Hint: Get started. Forget the externalities. And focus on getting better.
A truism in the personal development sphere is that you have to act. Don’t wait to feel motivated or invested. Don’t wait to have it all figured out. Just act, and that’s how things will start to come together.
It’s not new information — and its truth is fairly obvious. But it’s also easier said than done.
But where do I start? How do I start?
What if I’ve already tried, and it didn’t go anywhere? What do I do now?
If you’re feeling stuck and sinking deeper in the “I-need-to-just-get-over-myself-and-do-it-but…” quicksand, here are a few boosters that might help carry you over the threshold:
1 | Embrace the reality, and take the long view.
When I first started running, I was insecure about what people on the street would think about how I looked. I wasn’t sure if I was wearing the “right” running gear. I wasn’t sure if I looked stupid. I wasn’t sure if I was embarrassingly slow.
It’s the same story any time I’m nervous about approaching a person. I think, “what if they’re irritated by the things I want to talk about?” “What if they’re just humoring me and trying to be nice?” I doubt whether I have anything to add, whether it’s worth striking something up.
The reality is that any time you start something new, you are incompetent at it. Sometimes you’ll pick it up more naturally than other times. Sometimes you’ll discover more capability inside yourself than you expected. Sometimes (often times) you’ve catastrophized the situation in your head and made it way worse than reality.
But then sometimes, you really are just going to suck. When you’re new, you’re more likely to do dumb things — to make rookie mistakes.
Guides and mentors can help, but eventually you have to take a step on your own. When you do, you have to embrace the likelihood of being… unimpressive. And step forward anyway.
You get a choice:
- Give into the discomfort of incompetence and quit. Hold back. Spend all your time consuming more information — then complain because it’s not changing anything in your life.
- Move forward anyway. Embrace your incompetence. Do your best to improve, while acknowledging that you’re not there yet.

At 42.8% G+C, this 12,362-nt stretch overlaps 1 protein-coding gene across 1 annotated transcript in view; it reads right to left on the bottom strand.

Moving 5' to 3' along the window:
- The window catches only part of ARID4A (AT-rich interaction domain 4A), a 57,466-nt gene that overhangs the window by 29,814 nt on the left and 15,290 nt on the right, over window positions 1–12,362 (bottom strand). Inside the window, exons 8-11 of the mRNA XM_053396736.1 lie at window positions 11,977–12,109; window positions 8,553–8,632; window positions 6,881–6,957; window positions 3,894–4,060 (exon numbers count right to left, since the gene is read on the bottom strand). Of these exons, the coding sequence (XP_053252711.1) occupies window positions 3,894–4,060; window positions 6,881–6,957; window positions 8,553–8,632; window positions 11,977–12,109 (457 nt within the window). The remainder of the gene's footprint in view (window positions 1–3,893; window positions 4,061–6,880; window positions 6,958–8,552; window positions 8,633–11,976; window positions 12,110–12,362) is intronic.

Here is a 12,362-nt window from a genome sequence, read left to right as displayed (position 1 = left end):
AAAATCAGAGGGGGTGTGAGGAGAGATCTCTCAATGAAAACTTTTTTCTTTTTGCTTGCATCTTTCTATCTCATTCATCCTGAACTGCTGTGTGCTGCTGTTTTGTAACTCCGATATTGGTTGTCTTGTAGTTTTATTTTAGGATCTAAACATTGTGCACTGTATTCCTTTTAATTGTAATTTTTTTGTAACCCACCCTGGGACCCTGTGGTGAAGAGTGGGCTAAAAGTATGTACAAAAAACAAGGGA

Life is long.
It’s easy to say “I suck at this; therefore, I’m not going to do it” and to hide.
But what about 10 years from today, when you’re still in the same place as you are now? How much worse will that situation be?
Compare it to what things would be like if you push through the discomfort of incompetence now — spend 5 years being terrible, all the while learning and slowly improving, until you begin to break through and become all you wanted to be. Will the initial embarrassment really follow you for that long? Will it matter if it does?
Honest question: will your quality of life be improved 10 years from now if you embrace the discomfort of incompetence now and just learn anyway? Or will your QOL 10 years from now be less because of the embarrassment you suffer by stepping forward incompetently?
Life is long.
What does it mean to spend it hiding from the things you care about doing?
Take a long view, and embrace temporary incompetence.
2 | Appreciate the gift of human consciousness… and then throw it out the window.
Consciousness serves a good purpose: it makes us aware of things beyond our self. It opens us up to things we don’t understand. It makes us aware of the damage we do, so we don’t repeat the mistake. It corrects us. It helps give life meaning.
But all good things, when overextended or misapplied, become the weapons that work against us — and consciousness is no different.